Make strategy your everyday attitude. Early in the Water Book he states “The mental attitude in Heiho is no different from that of the everyday attitude.” Shortly thereafter he says “In all the martial arts, it is essential to make the everyday stance the combat stance, and the combat stance the everyday stance.” Towards the end of the Water Book, he says, “It is important to practice diligently, and to make this Heiho a part of yourself.”
      Keep an open mind. Be open to change. Be dynamic, not static, and not predictable. Confuse the enemy. Musashi states in his Wind Book “In my Niten Ichiryu there is a dislike for narrow-minded spirit”. He also talks against having preferences for specific weapons, and quotes an old saying “the greater embraces less”. In the Fire Book when discussing a dead-locked situation, he says “In Heiho as it pertains to one-on-one also, it is necessary to change your designs, ascertain the opponents’ condition, and achieve victory by other useful means.” Also “and by means of the mental power of my Heiho confuse his mind in various ways as to whether you intend to move here or there, this way or that way, fast or slow.” In Mountain And Sea Change (Sankai No Kawari To Iu Koto) he warns about repeating the same tactic. “…if the opponent expects mountains, give him the sea; if he expects the sea, give him mountains. Taking people by surprise is a teaching of Heiho.” Show your opponent only what you want him to see, not your true intent. In the Water Book he says, “act in such a way as to not reveal the depths of your spirit to others.”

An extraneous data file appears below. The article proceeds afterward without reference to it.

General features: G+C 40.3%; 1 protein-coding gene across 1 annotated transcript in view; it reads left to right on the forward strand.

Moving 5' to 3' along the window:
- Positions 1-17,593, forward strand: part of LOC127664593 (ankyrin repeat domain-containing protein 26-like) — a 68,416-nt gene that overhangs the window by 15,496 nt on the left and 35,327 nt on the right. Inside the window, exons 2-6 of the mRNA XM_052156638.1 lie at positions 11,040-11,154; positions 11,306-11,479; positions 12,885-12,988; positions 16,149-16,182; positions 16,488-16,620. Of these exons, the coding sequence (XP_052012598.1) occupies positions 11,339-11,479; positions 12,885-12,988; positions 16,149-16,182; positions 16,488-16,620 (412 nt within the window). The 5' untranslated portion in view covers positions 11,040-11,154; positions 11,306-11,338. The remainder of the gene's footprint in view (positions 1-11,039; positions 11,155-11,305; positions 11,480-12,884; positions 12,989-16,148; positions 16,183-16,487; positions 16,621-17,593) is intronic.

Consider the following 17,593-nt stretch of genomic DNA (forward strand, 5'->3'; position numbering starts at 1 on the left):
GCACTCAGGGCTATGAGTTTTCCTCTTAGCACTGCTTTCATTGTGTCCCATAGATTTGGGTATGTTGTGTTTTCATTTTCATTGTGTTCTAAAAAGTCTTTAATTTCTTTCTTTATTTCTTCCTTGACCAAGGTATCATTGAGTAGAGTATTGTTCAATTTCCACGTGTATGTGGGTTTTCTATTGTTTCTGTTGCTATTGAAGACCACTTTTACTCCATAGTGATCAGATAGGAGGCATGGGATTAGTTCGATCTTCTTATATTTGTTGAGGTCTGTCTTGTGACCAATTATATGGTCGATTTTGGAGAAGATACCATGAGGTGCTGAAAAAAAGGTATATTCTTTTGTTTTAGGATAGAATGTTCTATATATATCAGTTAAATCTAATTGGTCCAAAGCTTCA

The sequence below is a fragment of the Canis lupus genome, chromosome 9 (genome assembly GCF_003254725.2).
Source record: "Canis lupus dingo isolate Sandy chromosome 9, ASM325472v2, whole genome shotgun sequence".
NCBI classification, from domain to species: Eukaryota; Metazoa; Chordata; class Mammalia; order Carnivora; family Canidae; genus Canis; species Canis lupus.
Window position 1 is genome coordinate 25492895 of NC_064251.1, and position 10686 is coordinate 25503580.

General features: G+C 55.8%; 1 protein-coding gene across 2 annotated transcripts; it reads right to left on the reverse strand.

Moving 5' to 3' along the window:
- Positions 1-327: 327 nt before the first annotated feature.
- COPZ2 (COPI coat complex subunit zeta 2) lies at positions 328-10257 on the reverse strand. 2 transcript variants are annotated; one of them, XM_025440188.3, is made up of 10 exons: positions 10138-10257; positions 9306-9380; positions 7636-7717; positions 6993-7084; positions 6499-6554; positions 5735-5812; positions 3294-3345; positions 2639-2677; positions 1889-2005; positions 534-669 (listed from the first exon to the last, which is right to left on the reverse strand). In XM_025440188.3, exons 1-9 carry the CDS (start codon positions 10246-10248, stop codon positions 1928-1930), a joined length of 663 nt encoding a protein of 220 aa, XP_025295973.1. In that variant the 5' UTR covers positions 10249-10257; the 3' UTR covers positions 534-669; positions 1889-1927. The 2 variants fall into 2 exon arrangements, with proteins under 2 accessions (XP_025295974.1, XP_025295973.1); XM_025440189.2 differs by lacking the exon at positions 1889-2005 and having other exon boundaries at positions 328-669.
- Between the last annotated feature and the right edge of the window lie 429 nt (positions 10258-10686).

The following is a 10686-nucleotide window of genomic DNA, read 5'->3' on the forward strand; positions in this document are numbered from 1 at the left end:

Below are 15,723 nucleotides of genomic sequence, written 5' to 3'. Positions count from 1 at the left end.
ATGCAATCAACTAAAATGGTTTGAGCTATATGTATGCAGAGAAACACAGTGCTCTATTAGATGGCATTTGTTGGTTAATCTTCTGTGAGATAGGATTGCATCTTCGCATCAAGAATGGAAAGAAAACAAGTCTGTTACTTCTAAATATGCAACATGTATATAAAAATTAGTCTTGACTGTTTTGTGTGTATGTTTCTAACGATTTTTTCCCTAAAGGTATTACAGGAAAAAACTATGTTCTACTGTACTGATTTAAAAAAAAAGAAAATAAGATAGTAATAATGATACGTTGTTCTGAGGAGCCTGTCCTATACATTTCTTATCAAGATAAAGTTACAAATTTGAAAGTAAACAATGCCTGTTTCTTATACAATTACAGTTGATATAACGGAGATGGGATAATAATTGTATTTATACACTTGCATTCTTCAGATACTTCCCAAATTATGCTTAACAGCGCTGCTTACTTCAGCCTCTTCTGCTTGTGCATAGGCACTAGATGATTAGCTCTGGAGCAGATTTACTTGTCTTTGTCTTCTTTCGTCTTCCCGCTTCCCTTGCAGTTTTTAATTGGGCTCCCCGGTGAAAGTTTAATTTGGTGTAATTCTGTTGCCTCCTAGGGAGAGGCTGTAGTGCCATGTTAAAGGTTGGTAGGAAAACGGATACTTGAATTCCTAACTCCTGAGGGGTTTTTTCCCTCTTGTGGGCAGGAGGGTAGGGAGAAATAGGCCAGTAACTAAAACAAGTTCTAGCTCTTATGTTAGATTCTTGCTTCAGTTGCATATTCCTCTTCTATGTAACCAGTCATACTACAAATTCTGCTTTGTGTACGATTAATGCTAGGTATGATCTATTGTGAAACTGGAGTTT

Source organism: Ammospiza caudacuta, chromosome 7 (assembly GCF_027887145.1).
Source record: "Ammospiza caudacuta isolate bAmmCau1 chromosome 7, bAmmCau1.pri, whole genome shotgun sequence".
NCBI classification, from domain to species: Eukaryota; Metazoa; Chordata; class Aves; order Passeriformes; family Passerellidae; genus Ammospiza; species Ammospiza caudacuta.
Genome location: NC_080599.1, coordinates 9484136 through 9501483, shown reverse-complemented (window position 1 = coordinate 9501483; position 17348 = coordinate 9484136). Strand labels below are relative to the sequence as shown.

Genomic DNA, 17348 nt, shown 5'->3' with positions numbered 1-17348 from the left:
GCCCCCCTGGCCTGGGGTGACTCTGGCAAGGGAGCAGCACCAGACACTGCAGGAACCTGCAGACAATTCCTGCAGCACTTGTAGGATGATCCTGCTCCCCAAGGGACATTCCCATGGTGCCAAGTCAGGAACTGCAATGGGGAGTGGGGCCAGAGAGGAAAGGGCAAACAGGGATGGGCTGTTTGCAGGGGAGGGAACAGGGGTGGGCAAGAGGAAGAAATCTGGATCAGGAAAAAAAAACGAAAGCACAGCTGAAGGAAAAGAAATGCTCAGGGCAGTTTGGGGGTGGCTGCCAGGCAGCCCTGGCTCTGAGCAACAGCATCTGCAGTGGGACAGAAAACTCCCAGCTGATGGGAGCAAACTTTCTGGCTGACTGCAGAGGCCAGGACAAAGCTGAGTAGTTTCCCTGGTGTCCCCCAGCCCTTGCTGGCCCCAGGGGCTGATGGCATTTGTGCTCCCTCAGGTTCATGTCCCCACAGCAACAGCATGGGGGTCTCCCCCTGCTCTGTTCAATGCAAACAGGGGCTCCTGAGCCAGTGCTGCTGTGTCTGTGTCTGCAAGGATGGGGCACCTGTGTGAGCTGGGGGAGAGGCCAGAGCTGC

Avoid extremes, stay in the middle ground, where you can go either way. In the Water Book, he says “One must understand that the best position, the secret of this school, is the chudan position [middle position]. The chudan position is the essence of this school.” A little later in The Teaching: Postures And No Postures, he builds on this by talking about the ability to shift to the other positions from the middle position. In the Wind Book he mentions footwork saying, “…keeping my footwork under control, and without allowing it to become too fast or too slow.” A few lines later, he says “As the saying goes ‘Haste makes waste’, and the timing is upset when one proceeds too quickly. Of course, too slow is also bad.” From the middle ground, one can speed up, or slow down as is necessitated by the conditions.
      Try to see from the opponent’s point of view. Mushashi says is the Water Book “Small men must know thoroughly what it is like to be big men, and big men must know what it is like to be small men.” He later details this point in the Fire Book in To Become The Enemy (Teki Ni Naru To Iu Koto) saying “’To become the enemy’ is to think as if one were the enemy” and “you ought to put yourself in the opponent’s position.”
      Have an indomitable spirit. In the introduction of the Earth Book, Musashi says “In order for a warrior to follow the path of Heiho, it is necessary to keep in mind that the essence of Heiho is to build an indomitable spirit and an iron will; to believe that you cannot fail in doing anything.” This is one that I personally like very much. In the Fire Book, in the section titled The Three Yells (Mitsu No Koe To Iu Koto), he states “Yells show spirit.” Maybe this is why I have such loud kiais. This is another one that I like very much.